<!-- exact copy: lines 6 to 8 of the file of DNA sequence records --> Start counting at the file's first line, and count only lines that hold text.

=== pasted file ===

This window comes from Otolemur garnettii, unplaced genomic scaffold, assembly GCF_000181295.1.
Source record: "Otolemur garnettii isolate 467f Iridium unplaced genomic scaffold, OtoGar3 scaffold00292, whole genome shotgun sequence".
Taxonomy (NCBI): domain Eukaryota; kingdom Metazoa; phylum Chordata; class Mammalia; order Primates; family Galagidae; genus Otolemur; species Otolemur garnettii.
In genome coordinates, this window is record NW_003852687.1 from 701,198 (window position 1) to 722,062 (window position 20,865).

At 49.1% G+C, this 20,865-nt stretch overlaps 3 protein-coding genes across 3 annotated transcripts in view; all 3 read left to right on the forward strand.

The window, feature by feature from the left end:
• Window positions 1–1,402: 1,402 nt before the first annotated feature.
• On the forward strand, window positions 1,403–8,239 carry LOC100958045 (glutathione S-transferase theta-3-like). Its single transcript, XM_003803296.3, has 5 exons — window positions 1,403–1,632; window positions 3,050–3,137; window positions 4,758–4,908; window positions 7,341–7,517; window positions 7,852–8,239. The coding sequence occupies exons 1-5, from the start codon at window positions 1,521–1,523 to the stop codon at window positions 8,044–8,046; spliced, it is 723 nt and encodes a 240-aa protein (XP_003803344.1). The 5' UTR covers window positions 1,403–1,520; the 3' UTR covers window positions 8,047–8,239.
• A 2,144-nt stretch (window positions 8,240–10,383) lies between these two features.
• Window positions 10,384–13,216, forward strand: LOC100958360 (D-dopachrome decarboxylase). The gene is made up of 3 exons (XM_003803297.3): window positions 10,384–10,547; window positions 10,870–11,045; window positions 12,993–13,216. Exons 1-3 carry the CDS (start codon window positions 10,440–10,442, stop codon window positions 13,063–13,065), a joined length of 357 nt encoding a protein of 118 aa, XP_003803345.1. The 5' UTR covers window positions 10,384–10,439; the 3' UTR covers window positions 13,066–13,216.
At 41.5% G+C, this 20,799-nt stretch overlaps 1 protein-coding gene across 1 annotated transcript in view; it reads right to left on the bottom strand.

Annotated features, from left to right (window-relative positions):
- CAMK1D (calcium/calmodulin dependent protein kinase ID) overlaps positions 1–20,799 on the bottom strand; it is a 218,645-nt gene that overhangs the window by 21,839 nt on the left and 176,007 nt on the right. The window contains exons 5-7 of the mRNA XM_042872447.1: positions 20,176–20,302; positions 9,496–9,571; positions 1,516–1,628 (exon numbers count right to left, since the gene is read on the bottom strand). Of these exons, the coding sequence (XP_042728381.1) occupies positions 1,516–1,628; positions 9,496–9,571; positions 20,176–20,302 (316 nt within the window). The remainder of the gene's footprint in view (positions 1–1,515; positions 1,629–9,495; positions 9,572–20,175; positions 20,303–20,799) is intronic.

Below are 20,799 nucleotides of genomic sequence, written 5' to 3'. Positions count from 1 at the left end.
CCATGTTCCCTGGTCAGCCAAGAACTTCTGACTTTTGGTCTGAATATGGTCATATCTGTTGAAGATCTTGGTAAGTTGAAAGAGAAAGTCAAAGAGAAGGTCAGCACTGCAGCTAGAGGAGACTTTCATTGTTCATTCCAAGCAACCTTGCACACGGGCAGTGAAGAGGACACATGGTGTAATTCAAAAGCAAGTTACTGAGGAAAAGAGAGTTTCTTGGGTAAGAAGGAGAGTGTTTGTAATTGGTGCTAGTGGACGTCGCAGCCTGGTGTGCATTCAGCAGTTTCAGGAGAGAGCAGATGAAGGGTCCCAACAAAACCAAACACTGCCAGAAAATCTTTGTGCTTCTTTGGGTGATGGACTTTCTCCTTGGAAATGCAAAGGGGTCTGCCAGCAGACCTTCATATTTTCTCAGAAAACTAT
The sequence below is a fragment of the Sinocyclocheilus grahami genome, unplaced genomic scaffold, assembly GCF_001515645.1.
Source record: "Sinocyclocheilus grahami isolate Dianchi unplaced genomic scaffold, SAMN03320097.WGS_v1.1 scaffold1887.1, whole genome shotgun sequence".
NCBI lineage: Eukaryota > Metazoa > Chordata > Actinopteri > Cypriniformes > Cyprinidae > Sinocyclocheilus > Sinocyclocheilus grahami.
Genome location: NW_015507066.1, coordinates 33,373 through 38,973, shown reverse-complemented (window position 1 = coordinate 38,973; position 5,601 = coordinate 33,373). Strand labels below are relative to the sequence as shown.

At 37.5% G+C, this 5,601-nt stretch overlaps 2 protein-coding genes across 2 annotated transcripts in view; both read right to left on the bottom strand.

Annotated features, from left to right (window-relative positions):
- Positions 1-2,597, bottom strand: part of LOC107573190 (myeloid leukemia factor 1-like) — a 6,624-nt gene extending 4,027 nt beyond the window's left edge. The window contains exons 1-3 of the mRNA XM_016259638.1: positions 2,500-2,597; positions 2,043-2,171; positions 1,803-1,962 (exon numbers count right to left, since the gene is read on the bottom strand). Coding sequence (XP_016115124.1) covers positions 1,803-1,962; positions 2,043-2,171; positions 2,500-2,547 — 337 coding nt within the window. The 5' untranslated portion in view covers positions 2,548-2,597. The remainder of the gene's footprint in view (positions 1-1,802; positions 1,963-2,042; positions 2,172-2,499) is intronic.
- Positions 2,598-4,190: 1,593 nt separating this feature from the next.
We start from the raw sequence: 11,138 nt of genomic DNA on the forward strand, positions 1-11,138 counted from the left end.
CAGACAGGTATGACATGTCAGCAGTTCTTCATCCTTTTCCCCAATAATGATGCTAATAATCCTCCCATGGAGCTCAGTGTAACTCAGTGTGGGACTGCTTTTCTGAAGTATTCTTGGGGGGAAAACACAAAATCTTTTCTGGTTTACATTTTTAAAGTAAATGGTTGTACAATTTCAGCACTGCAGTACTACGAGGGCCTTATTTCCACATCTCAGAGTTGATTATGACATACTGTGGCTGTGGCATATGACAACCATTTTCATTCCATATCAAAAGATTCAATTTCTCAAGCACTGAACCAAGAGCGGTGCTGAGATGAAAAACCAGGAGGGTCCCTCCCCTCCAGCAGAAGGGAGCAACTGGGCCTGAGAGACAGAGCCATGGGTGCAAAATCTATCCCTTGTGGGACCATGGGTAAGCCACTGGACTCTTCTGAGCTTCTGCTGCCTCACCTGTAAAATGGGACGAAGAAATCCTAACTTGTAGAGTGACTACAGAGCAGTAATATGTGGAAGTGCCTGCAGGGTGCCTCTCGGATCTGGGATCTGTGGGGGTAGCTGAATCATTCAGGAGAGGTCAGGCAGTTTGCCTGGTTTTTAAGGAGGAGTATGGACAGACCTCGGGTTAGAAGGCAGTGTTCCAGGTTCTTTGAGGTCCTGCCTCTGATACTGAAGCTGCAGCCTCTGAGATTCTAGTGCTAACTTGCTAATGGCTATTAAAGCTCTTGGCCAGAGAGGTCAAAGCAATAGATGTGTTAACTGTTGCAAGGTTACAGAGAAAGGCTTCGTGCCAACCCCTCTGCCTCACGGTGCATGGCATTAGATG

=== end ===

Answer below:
The window, feature by feature from the left end:
• Window positions 1–1,402: 1,402 nt before the first annotated feature.
• On the forward strand, window positions 1,403–8,239 carry LOC100958045 (glutathione S-transferase theta-3-like). Its single transcript, XM_003803296.3, has 5 exons — window positions 1,403–1,632; window positions 3,050–3,137; window positions 4,758–4,908; window positions 7,341–7,517; window positions 7,852–8,239. The coding sequence occupies exons 1-5, from the start codon at window positions 1,521–1,523 to the stop codon at window positions 8,044–8,046; spliced, it is 723 nt and encodes a 240-aa protein (XP_003803344.1). The 5' UTR covers window positions 1,403–1,520; the 3' UTR covers window positions 8,047–8,239.